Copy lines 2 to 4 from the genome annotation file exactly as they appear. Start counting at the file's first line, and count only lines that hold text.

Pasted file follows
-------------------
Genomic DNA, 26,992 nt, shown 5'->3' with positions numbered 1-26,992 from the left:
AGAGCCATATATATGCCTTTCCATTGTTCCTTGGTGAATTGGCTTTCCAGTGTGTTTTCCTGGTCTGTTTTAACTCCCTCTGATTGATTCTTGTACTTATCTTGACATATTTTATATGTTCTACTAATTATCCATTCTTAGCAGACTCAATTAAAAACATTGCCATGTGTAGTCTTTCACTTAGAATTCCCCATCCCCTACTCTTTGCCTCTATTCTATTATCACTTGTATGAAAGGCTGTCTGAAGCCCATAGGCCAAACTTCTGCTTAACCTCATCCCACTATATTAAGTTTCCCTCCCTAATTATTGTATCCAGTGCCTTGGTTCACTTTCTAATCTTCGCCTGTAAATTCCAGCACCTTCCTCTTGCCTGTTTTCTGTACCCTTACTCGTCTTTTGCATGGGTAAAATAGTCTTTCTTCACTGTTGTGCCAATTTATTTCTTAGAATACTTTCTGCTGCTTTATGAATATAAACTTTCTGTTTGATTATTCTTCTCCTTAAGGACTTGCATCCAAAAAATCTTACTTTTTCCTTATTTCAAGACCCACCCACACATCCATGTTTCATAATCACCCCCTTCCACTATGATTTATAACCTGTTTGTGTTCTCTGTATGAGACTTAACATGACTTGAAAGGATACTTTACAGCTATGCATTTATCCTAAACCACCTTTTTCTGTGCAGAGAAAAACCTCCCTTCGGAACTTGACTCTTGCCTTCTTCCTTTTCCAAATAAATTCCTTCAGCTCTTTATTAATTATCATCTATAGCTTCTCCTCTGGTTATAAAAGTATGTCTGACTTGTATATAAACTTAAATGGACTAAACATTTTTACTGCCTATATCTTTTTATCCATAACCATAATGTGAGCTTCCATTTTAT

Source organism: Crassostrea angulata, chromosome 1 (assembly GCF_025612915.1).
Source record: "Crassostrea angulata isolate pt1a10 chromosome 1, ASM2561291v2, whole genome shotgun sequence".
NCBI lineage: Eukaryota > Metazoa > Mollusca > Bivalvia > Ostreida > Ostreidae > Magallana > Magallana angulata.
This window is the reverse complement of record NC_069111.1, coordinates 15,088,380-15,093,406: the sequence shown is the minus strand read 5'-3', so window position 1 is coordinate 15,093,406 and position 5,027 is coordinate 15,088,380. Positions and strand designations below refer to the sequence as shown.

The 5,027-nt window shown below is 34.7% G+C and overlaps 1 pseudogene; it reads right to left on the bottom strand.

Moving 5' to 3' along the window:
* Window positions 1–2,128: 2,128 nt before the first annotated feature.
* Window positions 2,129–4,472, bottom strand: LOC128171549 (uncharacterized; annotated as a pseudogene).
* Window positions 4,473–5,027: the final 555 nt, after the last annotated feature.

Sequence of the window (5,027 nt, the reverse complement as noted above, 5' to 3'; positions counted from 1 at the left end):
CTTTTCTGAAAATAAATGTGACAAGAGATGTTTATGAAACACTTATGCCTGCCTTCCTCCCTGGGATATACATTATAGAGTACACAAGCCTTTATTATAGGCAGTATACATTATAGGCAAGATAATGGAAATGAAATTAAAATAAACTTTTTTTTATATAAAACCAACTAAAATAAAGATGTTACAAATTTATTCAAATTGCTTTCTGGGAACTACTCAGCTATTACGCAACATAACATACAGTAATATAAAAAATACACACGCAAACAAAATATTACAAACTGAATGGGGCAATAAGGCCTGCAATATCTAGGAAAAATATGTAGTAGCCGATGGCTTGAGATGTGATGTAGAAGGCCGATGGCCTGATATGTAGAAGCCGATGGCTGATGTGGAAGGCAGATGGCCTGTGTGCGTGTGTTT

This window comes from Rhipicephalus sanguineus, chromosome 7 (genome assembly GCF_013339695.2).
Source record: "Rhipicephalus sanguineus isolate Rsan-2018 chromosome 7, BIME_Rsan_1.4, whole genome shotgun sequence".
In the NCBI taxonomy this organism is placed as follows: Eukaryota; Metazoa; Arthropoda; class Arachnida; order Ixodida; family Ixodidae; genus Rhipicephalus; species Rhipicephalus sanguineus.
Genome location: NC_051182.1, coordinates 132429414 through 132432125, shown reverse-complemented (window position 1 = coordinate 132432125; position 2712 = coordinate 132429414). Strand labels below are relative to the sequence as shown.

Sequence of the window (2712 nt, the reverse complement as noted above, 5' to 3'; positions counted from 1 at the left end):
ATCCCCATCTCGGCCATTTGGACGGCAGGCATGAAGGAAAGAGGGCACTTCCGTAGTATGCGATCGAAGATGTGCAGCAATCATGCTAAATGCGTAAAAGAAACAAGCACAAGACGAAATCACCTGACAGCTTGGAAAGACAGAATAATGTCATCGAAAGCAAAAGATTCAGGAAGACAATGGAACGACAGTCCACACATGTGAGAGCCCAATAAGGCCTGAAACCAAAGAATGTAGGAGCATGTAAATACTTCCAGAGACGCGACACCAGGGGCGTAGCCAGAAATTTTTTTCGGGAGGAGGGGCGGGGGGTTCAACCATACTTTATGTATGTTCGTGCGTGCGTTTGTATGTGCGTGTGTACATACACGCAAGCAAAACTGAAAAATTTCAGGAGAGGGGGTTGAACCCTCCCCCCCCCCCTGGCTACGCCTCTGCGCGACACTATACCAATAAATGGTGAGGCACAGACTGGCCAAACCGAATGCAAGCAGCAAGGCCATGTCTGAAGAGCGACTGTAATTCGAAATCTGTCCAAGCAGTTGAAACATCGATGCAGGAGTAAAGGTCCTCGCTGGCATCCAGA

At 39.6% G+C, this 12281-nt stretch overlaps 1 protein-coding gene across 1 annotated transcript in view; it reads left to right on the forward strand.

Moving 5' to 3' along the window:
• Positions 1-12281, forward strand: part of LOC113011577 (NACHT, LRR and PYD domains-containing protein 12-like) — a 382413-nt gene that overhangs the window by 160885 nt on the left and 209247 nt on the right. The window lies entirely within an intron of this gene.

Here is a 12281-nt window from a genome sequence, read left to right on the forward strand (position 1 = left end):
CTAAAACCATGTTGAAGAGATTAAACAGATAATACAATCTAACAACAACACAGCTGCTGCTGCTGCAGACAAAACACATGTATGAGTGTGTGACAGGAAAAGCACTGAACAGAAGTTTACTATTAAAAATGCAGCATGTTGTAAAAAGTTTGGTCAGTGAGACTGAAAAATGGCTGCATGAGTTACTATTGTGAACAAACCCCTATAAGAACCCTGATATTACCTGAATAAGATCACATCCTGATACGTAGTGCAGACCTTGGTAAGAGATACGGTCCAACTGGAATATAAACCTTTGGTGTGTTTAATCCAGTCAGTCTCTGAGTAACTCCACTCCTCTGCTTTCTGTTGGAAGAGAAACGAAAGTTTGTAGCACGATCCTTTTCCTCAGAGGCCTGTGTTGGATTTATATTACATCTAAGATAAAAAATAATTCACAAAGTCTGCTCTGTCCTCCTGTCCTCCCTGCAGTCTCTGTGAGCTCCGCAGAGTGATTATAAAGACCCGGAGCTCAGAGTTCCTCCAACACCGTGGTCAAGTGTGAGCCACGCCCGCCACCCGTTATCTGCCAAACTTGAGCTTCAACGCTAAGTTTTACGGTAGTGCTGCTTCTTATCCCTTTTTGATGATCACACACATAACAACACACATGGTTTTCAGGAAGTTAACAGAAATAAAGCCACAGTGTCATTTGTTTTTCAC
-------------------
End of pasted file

AGAGCCATATATATGCCTTTCCATTGTTCCTTGGTGAATTGGCTTTCCAGTGTGTTTTCCTGGTCTGTTTTAACTCCCTCTGATTGATTCTTGTACTTATCTTGACATATTTTATATGTTCTACTAATTATCCATTCTTAGCAGACTCAATTAAAAACATTGCCATGTGTAGTCTTTCACTTAGAATTCCCCATCCCCTACTCTTTGCCTCTATTCTATTATCACTTGTATGAAAGGCTGTCTGAAGCCCATAGGCCAAACTTCTGCTTAACCTCATCCCACTATATTAAGTTTCCCTCCCTAATTATTGTATCCAGTGCCTTGGTTCACTTTCTAATCTTCGCCTGTAAATTCCAGCACCTTCCTCTTGCCTGTTTTCTGTACCCTTACTCGTCTTTTGCATGGGTAAAATAGTCTTTCTTCACTGTTGTGCCAATTTATTTCTTAGAATACTTTCTGCTGCTTTATGAATATAAACTTTCTGTTTGATTATTCTTCTCCTTAAGGACTTGCATCCAAAAAATCTTACTTTTTCCTTATTTCAAGACCCACCCACACATCCATGTTTCATAATCACCCCCTTCCACTATGATTTATAACCTGTTTGTGTTCTCTGTATGAGACTTAACATGACTTGAAAGGATACTTTACAGCTATGCATTTATCCTAAACCACCTTTTTCTGTGCAGAGAAAAACCTCCCTTCGGAACTTGACTCTTGCCTTCTTCCTTTTCCAAATAAATTCCTTCAGCTCTTTATTAATTATCATCTATAGCTTCTCCTCTGGTTATAAAAGTATGTCTGACTTGTATATAAACTTAAATGGACTAAACATTTTTACTGCCTATATCTTTTTATCCATAACCATAATGTGAGCTTCCATTTTAT

Source organism: Crassostrea angulata, chromosome 1 (assembly GCF_025612915.1).
Source record: "Crassostrea angulata isolate pt1a10 chromosome 1, ASM2561291v2, whole genome shotgun sequence".